Rainstorms have recently struck Cambodia’s Phnom Penh Region, with further rain expected in the coming weeks. The National Committee for Disaster Management (NCDM) has predicted heavy rainfall and issued flood warnings for several districts already grappling with flooding, including Phnom Penh, Banteay Meanchey, and Kampong Thom, among others.
As a result of these sudden floods, 32,373 households and 176 schools have been affected, and approximately 51,456 hectares of rice fields and 10,039 cattle grazing lands have been submerged. Anticipated severe damage to agricultural lands and infrastructure will require a comprehensive assessment once water levels recede.
Assistance and rescue operation from NGOs and the state to 10,276 households is in progress. Neighborhoods are immersed in flood water forcing children to stay at home. In anticipation of monsoons, the Ministry of Water Resources and Meteorology issued a warning to the general public. Moderate rainfall with the possibility of thunderstorms is forecasted and the coastal region is under high alert. Officials warned the households to be cautious and well-prepared in the event of massive floods.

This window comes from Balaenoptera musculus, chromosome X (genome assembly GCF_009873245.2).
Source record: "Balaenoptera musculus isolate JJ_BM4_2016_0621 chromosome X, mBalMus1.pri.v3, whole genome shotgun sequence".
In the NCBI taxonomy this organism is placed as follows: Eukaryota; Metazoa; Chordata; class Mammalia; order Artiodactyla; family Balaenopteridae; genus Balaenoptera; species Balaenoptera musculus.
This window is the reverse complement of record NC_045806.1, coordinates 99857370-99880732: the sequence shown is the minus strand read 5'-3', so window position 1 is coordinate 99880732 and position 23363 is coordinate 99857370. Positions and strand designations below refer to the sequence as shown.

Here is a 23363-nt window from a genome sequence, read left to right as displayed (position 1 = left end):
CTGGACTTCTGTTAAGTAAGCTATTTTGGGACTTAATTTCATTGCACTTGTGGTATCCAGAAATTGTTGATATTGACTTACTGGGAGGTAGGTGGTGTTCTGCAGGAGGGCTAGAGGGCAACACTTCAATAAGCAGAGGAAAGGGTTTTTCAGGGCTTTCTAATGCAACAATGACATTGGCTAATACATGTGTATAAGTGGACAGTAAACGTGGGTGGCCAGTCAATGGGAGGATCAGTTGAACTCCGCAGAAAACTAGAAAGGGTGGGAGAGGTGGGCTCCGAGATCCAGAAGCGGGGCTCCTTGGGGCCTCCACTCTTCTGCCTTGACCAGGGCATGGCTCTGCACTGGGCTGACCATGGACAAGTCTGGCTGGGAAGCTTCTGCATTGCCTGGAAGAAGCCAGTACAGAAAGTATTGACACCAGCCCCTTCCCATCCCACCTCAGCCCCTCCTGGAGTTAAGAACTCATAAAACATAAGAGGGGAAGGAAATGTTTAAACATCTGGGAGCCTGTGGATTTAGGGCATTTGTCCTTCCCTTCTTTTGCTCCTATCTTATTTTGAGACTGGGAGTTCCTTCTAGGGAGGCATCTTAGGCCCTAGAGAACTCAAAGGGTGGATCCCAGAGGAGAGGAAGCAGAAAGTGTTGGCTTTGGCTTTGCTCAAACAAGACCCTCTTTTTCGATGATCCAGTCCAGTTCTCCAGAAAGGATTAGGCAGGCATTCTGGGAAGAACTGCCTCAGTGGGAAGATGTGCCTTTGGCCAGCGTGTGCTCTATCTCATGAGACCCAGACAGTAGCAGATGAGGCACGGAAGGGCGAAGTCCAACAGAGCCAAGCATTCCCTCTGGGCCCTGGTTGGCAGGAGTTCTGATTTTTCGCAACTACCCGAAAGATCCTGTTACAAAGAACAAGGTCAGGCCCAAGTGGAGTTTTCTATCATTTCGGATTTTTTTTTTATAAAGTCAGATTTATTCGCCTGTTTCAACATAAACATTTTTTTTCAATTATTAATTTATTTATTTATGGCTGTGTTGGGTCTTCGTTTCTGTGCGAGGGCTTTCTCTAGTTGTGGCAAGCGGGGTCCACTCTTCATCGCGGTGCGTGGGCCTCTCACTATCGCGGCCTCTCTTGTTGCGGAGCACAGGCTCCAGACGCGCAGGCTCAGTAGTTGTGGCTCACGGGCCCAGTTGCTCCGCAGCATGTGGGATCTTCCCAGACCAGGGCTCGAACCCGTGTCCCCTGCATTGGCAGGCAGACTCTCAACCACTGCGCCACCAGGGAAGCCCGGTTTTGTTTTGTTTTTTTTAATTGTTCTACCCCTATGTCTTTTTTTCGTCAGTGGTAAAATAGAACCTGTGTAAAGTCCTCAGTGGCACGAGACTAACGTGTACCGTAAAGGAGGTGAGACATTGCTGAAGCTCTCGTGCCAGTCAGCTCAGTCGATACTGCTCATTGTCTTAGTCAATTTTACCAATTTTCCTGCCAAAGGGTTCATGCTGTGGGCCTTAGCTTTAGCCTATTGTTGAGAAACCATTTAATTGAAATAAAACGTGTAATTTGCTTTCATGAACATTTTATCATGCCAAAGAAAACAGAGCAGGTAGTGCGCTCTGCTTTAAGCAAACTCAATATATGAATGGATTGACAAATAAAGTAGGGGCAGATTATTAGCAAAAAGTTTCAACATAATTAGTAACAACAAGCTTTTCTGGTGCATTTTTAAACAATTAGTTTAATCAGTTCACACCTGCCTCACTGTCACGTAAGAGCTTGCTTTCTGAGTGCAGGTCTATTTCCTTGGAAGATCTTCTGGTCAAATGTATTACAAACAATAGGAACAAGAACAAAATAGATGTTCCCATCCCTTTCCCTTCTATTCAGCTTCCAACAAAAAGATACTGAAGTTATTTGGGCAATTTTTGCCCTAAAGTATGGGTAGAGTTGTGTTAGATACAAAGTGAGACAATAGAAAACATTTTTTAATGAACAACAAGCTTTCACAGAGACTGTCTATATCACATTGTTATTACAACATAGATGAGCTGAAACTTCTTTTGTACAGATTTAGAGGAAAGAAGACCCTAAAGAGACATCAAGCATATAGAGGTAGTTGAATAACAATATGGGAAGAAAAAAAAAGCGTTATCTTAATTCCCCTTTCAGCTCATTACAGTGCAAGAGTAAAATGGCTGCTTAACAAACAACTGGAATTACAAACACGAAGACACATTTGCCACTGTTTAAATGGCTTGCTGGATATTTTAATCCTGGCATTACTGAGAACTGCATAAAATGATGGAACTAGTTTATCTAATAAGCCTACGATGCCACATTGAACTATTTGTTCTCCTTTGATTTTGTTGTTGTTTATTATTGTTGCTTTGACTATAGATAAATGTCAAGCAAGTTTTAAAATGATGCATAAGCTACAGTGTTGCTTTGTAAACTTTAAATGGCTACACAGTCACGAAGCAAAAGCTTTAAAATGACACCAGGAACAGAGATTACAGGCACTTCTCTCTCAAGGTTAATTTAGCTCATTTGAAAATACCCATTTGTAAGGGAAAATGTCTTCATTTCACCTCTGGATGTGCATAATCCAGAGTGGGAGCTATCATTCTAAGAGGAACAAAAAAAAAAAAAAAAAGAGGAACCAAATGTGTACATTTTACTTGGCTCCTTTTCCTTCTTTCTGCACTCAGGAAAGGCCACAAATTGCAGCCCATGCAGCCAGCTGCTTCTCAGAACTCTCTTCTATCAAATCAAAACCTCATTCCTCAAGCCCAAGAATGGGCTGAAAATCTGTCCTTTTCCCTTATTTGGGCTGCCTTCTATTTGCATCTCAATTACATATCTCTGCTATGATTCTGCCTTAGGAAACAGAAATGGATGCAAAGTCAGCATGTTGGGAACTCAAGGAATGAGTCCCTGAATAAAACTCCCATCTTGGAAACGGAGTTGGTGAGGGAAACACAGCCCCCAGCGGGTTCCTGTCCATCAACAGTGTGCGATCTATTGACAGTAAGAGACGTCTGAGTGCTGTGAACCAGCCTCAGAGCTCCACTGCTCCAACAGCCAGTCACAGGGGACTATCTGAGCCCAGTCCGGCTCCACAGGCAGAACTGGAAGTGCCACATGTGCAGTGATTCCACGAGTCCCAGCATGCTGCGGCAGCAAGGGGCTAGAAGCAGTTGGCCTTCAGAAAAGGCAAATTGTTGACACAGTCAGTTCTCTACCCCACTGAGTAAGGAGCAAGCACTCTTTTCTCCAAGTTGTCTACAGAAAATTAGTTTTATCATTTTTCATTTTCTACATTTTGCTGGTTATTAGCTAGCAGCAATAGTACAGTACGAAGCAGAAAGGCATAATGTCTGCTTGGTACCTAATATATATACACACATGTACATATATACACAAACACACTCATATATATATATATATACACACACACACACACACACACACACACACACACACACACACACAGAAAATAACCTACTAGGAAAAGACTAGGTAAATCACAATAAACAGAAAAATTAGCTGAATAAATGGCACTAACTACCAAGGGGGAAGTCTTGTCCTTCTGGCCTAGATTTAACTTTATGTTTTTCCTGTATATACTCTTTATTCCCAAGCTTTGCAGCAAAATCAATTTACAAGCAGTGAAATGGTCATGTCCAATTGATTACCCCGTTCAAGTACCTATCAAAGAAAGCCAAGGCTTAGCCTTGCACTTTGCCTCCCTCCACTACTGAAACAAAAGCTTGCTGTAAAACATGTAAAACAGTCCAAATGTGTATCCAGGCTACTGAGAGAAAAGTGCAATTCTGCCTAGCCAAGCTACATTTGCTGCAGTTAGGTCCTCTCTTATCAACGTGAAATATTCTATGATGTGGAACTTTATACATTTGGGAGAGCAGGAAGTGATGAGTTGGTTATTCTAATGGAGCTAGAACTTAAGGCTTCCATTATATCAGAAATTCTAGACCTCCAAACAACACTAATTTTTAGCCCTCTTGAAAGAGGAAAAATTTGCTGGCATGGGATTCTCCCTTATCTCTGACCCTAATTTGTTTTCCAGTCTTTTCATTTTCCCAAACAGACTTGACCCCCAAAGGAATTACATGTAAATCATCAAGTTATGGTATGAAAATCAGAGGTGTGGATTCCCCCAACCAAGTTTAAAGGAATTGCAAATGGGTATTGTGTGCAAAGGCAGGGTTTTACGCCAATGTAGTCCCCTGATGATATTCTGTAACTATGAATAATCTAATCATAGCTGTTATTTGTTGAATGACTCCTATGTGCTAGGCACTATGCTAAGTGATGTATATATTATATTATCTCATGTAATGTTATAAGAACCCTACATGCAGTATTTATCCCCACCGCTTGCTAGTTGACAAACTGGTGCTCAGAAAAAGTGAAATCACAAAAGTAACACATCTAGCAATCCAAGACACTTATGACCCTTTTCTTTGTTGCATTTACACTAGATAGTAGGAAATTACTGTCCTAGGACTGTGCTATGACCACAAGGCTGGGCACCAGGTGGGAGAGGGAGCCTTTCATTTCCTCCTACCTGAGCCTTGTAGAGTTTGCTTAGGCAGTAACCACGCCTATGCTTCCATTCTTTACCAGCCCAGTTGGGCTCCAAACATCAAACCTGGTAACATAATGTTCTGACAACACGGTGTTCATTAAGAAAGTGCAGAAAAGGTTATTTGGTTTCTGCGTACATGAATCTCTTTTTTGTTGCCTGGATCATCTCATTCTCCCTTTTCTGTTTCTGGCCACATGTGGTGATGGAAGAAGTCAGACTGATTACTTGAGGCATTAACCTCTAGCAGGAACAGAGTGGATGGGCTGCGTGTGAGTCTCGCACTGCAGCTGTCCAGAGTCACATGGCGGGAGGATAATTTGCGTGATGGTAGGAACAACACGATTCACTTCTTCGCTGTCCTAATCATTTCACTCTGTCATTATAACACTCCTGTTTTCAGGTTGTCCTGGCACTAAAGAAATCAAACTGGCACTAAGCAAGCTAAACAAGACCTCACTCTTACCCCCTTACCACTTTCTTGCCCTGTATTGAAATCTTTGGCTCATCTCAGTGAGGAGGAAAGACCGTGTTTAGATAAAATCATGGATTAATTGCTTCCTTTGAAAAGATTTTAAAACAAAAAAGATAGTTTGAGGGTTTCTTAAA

Numerous areas around Phnom Penh, Stung Prek Tnaot River, and Kampong Speu province, have been affected by flooding in recent days. The receding of floods is forecasted by Minister of Water Resources and Meteorology Thor Chetha.
In Cambodia, the annual monsoon season brings with it a recurring challenge: the threat of flash floods. In particular, the year 2000 stands out as a dire reminder of the havoc these floods can wreak, causing extensive harm to the national economy and affecting 2.7 million individuals. This catastrophe was primarily attributed to the Mekong River overflowing its banks following 11 days of relentless heavy rainfall. Consequently, authorities are diligently focused on preventing any recurrence of such devastating events from transpiring in the present and future.